- Reitman ZJ. Smaller protein, larger therapeutic potential: PPM1D as a new therapeutic target in brainstem glioma. Pharmacogenomics. 2014 Sep;15(13):1639-41. doi: 10.2217/pgs.14.123. PubMed PMID: 25410889.
- Reitman ZJ, Duncan CG, Poteet E, Winters A, Yan LJ, Gooden DM, Spasojevic I, Boros LG, Yang SH, Yan H. Cancer-associated isocitrate dehydrogenase 1 (IDH1) R132H mutation and d-2-hydroxyglutarate stimulate glutamine metabolism under hypoxia. J Biol Chem. 2014 Aug 22;289(34):23318-28. doi: 10.1074/jbc.M114.575183. Epub 2014 Jul 1. PubMed PMID: 24986863; PubMed Central PMCID: PMC4156049.
- Zhang L, Chen LH, Wan H, Yang R, Wang Z, Feng J, Yang S, Jones S, Wang S, Zhou W, Zhu H, Killela PJ, Zhang J, Wu Z, Li G, Hao S, Wang Y, Webb JB, Friedman HS, Friedman AH, McLendon RE, He Y, Reitman ZJ, Bigner DD, Yan H. Exome sequencing identifies somatic gain-of-function PPM1D mutations in brainstem gliomas. Nat Genet. 2014 Jul;46(7):726-30. doi: 10.1038/ng.2995. Epub 2014 Jun 1. PubMed PMID: 24880341; PubMed Central PMCID: PMC4073211.
- Killela PJ, Pirozzi CJ, Reitman ZJ, Jones S, Rasheed BA, Lipp E, Friedman H, Friedman AH, He Y, McLendon RE, Bigner DD, Yan H. The genetic landscape of anaplastic astrocytoma. Oncotarget. 2014 Mar 30;5(6):1452-7. doi: 10.18632/oncotarget.1505. PubMed PMID: 24140581; PubMed Central PMCID: PMC4039223.
- Killela PJ, Pirozzi CJ, Healy P, Reitman ZJ, Lipp E, Rasheed BA, Yang R, Diplas BH, Wang Z, Greer PK, Zhu H, Wang CY, Carpenter AB, Friedman H, Friedman AH, Keir ST, He J, He Y, McLendon RE, Herndon JE 2nd, Yan H, Bigner DD. Mutations in IDH1, IDH2, and in the TERT promoter define clinically distinct subgroups of adult malignant gliomas. Oncotarget. 2014 Mar 30;5(6):1515-25. doi: 10.18632/oncotarget.1765. PubMed PMID: 24722048; PubMed Central PMCID: PMC4039228.
- Reitman ZJ, Pirozzi CJ, Yan H. Promoting a new brain tumor mutation: TERT promoter mutations in CNS tumors. Acta Neuropathol. 2013 Dec;126(6):789-92. doi: 10.1007/s00401-013-1207-5. PubMed PMID: 24217890; PubMed Central PMCID: PMC3888653.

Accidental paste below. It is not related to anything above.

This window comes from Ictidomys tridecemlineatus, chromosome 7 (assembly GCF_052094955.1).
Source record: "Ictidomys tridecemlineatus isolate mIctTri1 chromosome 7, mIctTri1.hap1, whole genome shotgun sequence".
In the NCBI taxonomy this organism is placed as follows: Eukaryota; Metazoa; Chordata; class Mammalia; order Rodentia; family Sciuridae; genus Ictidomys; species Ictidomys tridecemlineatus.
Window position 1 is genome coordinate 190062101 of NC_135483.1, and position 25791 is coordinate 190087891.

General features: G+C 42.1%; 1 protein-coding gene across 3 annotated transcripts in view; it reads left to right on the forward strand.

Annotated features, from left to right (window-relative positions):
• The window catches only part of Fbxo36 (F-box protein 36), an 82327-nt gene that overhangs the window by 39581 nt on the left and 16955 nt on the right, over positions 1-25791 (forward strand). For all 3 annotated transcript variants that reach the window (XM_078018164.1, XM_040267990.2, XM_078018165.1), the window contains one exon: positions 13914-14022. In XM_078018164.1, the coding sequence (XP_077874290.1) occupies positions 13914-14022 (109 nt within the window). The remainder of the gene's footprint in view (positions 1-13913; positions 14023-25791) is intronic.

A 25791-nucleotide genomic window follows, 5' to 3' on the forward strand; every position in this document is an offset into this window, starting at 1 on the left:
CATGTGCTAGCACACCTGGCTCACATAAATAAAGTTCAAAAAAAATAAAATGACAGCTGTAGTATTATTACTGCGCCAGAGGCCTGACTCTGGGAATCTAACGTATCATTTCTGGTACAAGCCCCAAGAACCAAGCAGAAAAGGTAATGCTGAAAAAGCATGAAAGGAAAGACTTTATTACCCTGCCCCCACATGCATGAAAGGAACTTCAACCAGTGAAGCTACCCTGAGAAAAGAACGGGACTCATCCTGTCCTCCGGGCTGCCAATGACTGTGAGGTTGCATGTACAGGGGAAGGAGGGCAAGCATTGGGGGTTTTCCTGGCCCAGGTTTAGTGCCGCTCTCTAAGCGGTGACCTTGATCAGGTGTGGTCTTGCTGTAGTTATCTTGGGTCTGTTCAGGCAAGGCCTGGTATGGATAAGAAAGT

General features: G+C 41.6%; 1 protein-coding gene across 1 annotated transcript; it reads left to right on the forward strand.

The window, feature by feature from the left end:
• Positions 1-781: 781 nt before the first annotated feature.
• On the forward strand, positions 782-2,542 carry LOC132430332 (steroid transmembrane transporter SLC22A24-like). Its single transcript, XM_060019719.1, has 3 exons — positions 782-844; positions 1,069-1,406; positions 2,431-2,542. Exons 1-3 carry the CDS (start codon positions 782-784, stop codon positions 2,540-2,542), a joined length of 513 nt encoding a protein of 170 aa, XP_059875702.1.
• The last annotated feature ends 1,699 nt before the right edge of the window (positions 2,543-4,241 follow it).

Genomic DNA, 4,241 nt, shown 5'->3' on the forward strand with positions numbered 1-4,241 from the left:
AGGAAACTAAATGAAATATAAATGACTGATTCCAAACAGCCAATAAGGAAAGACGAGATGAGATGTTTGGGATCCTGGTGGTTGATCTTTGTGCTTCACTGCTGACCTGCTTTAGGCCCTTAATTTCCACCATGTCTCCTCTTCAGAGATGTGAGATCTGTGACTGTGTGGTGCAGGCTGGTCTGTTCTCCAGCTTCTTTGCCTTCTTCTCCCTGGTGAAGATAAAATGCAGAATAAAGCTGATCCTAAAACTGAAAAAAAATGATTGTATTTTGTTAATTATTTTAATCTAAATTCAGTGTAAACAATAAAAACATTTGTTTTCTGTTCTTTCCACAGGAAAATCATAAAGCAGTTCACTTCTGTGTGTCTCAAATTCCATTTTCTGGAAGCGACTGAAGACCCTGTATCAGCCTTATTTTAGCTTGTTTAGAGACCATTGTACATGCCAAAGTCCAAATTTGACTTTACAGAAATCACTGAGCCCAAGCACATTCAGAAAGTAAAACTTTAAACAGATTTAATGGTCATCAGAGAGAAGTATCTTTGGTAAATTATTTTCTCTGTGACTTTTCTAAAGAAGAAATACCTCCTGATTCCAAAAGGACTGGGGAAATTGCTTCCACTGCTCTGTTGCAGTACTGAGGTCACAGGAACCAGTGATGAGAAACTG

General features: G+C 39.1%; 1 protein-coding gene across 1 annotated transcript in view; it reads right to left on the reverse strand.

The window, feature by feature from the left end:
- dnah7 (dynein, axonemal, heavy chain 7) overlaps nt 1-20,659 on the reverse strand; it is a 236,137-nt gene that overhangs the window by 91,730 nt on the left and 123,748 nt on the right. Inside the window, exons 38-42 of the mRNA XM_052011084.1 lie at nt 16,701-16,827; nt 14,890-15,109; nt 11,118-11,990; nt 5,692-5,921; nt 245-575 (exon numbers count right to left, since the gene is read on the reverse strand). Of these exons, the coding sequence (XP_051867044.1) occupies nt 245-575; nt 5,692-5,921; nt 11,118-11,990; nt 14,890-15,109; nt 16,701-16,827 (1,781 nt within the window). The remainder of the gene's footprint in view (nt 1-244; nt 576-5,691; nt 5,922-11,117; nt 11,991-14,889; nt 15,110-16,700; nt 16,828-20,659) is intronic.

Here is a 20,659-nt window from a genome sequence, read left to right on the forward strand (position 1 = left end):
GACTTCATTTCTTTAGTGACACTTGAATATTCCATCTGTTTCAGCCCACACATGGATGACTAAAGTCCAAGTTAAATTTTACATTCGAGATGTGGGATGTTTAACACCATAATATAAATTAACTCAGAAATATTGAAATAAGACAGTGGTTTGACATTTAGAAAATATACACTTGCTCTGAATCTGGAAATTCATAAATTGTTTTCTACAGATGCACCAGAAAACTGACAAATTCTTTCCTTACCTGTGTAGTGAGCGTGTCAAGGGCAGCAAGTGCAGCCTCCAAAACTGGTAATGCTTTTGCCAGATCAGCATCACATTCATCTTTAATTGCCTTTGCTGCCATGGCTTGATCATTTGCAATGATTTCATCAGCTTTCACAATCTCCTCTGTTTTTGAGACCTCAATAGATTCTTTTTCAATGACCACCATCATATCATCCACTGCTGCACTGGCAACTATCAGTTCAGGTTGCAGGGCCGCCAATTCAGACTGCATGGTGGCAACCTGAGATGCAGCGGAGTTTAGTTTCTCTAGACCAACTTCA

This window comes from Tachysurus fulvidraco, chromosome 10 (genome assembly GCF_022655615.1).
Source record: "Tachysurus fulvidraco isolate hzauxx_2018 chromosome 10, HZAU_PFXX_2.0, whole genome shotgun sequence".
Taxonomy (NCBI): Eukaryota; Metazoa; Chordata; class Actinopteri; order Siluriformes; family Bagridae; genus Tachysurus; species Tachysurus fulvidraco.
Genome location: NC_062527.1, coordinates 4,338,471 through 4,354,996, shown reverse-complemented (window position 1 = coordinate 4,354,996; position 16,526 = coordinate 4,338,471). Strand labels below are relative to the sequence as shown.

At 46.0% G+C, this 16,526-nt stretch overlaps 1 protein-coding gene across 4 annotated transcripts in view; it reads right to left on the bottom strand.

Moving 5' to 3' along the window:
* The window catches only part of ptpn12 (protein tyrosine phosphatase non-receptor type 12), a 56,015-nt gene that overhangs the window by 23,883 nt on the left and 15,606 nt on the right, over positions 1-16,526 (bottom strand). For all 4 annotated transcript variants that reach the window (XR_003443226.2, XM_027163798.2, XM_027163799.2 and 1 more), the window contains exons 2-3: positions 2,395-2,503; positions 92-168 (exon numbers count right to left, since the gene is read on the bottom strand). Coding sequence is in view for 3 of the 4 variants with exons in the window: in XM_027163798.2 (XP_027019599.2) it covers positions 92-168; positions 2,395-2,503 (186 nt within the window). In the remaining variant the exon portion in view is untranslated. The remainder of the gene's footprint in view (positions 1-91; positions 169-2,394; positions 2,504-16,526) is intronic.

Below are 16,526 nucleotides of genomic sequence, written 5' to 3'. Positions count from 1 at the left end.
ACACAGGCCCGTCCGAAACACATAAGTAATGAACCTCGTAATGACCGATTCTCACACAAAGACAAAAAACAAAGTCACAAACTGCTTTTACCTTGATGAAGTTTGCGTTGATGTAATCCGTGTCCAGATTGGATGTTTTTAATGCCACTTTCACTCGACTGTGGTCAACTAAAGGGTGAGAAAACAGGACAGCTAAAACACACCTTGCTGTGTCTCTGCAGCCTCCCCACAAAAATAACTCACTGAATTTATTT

- Pirozzi CJ, Reitman ZJ, Yan H. Releasing the block: setting differentiation free with mutant IDH inhibitors. Cancer Cell. 2013 May 13;23(5):570-2. doi: 10.1016/j.ccr.2013.04.024. PubMed PMID: 23680144; PubMed Central PMCID: PMC4465106.
- Killela PJ*, Reitman ZJ*, Jiao Y*, Bettegowda C*, Agrawal N, Diaz LA Jr, Friedman AH, Friedman H, Gallia GL, Giovanella BC, Grollman AP, He TC, He Y, Hruban RH, Jallo GI, Mandahl N, Meeker AK, Mertens F, Netto GJ, Rasheed BA, Riggins GJ, Rosenquist TA, Schiffman M, Shih IeM, Theodorescu D, Torbenson MS, Velculescu VE, Wang TL, Wentzensen N, Wood LD, Zhang M, McLendon RE, Bigner DD, Kinzler KW, Vogelstein B, Papadopoulos N, Yan H. TERT promoter mutations occur frequently in gliomas and a subset of tumors derived from cells with low rates of self-renewal. Proc Natl Acad Sci U S A. 2013 Apr 9;110(15):6021-6. doi: 10.1073/pnas.1303607110. Epub 2013 Mar 25. PubMed PMID: 23530248; PubMed Central PMCID: PMC3625331.
- Bettegowda C, Agrawal N, Jiao Y, Wang Y, Wood LD, Rodriguez FJ, Hruban RH, Gallia GL, Binder ZA, Riggins CJ, Salmasi V, Riggins GJ, Reitman ZJ, Rasheed A, Keir S, Shinjo S, Marie S, McLendon R, Jallo G, Vogelstein B, Bigner D, Yan H, Kinzler KW, Papadopoulos N. Exomic sequencing of four rare central nervous system tumor types. Oncotarget. 2013 Apr;4(4):572-83. doi: 10.18632/oncotarget.964. PubMed PMID: 23592488; PubMed Central PMCID: PMC3720605.
- Jin G, Reitman ZJ, Duncan CG, Spasojevic I, Gooden DM, Rasheed BA, Yang R, Lopez GY, He Y, McLendon RE, Bigner DD, Yan H. Disruption of wild-type IDH1 suppresses D-2-hydroxyglutarate production in IDH1-mutated gliomas. Cancer Res. 2013 Jan 15;73(2):496-501. doi: 10.1158/0008-5472.CAN-12-2852. Epub 2012 Nov 30. PubMed PMID: 23204232; PubMed Central PMCID: PMC3548957.